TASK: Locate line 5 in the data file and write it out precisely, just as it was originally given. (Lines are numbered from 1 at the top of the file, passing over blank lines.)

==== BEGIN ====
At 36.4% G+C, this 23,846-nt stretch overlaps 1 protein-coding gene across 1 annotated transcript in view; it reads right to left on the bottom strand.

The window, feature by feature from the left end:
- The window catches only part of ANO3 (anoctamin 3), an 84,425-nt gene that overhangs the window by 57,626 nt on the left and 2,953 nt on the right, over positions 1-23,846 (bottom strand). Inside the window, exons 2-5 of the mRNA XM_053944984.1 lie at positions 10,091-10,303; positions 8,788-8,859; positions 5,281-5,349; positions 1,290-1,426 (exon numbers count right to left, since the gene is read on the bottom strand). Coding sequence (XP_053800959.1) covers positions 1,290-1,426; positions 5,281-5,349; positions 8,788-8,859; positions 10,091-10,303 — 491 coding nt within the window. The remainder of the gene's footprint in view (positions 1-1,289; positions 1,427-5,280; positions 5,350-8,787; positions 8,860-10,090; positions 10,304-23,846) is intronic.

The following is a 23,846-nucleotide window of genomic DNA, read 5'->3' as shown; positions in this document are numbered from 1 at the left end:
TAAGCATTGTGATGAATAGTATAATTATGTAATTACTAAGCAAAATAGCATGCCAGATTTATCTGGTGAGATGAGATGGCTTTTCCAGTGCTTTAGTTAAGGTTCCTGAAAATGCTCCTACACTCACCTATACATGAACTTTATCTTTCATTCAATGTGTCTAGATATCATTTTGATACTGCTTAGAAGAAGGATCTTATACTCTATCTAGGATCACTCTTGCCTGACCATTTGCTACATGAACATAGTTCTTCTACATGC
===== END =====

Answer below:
TAAGCATTGTGATGAATAGTATAATTATGTAATTACTAAGCAAAATAGCATGCCAGATTTATCTGGTGAGATGAGATGGCTTTTCCAGTGCTTTAGTTAAGGTTCCTGAAAATGCTCCTACACTCACCTATACATGAACTTTATCTTTCATTCAATGTGTCTAGATATCATTTTGATACTGCTTAGAAGAAGGATCTTATACTCTATCTAGGATCACTCTTGCCTGACCATTTGCTACATGAACATAGTTCTTCTACATGC